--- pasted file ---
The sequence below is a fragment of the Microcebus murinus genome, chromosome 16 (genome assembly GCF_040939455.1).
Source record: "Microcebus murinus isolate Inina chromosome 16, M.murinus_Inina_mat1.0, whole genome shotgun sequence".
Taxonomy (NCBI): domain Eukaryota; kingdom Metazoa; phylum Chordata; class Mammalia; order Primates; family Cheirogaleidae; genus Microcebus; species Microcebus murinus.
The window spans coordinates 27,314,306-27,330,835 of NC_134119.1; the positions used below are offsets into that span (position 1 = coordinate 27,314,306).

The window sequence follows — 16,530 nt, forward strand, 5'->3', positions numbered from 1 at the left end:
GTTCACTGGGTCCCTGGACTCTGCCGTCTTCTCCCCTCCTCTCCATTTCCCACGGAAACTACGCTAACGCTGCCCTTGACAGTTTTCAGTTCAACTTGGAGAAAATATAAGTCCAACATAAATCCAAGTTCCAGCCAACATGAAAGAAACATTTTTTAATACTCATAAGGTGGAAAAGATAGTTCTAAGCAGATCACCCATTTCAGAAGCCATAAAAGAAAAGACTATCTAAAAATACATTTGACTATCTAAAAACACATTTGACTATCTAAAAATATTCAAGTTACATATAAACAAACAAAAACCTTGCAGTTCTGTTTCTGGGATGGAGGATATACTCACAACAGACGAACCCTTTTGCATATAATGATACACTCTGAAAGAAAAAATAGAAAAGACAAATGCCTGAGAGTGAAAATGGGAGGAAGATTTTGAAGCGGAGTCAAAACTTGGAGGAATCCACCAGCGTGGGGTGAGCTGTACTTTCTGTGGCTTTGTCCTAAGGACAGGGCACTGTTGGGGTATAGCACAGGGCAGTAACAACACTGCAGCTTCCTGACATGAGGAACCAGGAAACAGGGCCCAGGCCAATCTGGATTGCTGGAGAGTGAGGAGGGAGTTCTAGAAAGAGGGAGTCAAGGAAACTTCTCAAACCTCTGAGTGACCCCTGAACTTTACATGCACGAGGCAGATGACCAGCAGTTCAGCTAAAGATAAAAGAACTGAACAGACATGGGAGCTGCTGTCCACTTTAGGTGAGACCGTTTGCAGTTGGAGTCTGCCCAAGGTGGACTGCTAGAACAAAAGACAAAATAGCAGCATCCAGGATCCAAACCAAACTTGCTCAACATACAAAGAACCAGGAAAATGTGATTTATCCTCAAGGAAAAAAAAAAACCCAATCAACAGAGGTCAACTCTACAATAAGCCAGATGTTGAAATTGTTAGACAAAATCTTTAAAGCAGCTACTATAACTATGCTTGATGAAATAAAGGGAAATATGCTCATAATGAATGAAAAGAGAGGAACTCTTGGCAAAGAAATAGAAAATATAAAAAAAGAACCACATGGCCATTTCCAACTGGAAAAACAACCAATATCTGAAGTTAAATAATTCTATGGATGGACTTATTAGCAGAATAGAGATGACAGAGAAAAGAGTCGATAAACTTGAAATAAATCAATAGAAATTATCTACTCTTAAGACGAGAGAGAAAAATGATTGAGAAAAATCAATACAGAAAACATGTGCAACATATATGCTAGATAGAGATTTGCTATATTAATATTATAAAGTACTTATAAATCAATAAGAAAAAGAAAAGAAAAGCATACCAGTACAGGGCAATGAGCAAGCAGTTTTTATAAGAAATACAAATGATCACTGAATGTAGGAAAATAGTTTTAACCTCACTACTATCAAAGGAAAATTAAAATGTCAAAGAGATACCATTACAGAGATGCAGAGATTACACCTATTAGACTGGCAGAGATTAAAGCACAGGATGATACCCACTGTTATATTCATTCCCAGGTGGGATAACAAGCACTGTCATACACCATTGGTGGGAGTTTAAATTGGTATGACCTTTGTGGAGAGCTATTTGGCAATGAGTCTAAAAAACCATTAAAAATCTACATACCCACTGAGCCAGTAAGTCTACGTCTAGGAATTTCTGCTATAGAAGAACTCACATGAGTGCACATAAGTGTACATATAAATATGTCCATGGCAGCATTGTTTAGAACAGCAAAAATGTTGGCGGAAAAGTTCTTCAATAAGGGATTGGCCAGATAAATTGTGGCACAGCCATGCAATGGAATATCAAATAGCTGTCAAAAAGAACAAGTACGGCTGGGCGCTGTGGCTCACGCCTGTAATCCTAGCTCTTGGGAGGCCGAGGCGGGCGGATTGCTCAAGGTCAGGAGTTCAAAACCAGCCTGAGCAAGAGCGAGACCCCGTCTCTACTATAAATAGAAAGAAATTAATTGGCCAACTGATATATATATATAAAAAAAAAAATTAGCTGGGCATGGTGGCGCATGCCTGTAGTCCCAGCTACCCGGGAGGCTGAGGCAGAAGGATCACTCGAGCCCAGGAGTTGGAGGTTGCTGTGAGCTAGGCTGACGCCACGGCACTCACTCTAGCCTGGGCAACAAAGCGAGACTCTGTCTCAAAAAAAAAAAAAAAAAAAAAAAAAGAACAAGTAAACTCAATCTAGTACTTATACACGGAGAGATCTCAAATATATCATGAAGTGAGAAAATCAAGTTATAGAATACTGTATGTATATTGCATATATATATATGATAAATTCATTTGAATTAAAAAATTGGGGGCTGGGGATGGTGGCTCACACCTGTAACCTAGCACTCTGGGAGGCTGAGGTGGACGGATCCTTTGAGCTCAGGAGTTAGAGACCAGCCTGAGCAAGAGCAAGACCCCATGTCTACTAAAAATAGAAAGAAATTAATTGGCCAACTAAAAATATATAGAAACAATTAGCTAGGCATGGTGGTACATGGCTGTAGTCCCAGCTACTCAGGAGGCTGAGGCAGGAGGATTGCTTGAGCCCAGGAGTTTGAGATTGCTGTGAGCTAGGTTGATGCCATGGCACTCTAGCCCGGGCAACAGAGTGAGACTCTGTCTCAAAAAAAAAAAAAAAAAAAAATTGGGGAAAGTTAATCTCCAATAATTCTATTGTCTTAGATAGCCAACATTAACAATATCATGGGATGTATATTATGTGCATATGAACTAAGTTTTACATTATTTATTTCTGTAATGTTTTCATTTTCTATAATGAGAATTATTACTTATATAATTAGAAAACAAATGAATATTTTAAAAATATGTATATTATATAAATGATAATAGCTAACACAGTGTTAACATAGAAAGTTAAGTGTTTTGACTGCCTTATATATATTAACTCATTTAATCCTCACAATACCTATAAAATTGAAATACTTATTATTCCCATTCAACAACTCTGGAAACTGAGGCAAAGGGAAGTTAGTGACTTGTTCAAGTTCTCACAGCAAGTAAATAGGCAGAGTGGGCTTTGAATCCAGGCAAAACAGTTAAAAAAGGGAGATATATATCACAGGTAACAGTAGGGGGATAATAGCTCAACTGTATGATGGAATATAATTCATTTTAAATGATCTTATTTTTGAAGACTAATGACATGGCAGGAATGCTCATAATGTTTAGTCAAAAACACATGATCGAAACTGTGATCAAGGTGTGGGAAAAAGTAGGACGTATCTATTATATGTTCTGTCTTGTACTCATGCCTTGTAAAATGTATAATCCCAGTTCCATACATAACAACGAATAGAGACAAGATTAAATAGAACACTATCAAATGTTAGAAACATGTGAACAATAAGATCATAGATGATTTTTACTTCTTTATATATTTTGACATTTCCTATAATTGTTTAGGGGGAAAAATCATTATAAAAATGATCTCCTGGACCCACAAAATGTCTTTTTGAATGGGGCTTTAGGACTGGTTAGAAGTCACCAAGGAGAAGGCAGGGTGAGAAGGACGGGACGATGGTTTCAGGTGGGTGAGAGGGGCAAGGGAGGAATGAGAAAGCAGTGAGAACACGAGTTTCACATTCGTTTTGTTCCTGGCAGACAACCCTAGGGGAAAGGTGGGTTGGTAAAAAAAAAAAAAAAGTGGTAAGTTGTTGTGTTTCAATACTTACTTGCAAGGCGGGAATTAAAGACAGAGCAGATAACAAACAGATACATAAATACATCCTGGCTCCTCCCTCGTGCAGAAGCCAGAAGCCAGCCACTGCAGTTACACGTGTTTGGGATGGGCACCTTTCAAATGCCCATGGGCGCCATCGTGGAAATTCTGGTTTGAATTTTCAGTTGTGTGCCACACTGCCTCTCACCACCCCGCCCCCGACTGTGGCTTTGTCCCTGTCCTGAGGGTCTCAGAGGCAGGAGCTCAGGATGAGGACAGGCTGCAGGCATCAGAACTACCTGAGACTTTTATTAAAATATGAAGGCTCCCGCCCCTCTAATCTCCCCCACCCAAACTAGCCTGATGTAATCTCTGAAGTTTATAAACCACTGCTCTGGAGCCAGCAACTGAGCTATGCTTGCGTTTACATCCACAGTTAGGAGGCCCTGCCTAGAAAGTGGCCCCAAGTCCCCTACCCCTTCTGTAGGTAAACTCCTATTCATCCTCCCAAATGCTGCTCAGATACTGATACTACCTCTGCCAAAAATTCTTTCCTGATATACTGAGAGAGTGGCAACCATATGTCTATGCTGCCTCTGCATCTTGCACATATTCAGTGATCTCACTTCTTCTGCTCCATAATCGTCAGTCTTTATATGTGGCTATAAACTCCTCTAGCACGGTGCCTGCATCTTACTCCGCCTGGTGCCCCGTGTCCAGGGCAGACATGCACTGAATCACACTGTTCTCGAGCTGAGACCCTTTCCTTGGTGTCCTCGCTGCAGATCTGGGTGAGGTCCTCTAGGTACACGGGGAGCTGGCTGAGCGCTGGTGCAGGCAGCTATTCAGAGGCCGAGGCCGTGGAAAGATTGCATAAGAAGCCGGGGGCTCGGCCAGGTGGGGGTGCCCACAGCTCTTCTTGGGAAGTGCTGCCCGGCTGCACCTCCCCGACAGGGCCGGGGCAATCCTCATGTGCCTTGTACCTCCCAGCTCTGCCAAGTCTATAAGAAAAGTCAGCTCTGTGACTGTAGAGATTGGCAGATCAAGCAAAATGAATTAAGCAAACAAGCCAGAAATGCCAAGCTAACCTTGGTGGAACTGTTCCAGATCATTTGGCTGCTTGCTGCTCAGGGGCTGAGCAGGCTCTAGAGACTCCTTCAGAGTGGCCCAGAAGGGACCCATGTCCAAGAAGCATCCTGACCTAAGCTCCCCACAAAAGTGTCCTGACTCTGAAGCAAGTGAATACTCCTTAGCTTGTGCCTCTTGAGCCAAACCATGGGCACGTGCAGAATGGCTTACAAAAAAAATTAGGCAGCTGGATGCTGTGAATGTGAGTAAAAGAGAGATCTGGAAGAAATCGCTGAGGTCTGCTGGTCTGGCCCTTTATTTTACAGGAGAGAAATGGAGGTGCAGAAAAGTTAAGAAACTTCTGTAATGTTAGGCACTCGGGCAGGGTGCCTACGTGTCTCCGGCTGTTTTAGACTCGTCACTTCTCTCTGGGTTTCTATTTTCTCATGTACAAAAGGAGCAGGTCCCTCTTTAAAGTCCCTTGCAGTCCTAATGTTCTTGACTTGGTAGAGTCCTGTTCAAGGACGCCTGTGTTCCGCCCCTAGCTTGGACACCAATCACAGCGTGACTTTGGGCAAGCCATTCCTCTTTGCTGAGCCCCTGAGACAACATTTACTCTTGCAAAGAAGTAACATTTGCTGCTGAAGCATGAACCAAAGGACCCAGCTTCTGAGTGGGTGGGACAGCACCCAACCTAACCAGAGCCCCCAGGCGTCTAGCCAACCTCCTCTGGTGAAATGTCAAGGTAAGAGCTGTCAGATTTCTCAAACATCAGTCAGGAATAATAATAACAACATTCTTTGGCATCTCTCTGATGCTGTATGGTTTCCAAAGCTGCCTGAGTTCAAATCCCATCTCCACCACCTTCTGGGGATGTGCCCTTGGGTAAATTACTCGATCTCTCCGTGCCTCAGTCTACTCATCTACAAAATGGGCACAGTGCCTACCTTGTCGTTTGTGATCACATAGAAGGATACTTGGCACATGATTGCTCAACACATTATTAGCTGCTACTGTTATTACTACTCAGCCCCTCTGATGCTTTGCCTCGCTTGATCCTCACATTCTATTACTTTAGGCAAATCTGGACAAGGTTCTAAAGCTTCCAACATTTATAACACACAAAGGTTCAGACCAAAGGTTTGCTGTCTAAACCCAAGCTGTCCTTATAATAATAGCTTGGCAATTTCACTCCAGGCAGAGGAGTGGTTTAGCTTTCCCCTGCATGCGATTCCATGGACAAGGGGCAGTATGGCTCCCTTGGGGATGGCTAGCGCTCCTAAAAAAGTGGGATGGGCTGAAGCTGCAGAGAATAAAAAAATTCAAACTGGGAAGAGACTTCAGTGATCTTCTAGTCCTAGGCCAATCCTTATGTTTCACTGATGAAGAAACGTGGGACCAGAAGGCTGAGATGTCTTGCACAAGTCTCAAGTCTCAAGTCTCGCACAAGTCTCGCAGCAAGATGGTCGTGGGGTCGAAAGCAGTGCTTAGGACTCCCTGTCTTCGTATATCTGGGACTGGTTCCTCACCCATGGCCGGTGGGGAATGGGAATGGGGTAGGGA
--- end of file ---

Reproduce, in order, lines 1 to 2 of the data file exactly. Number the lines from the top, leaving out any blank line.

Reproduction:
The sequence below is a fragment of the Microcebus murinus genome, chromosome 16 (genome assembly GCF_040939455.1).
Source record: "Microcebus murinus isolate Inina chromosome 16, M.murinus_Inina_mat1.0, whole genome shotgun sequence".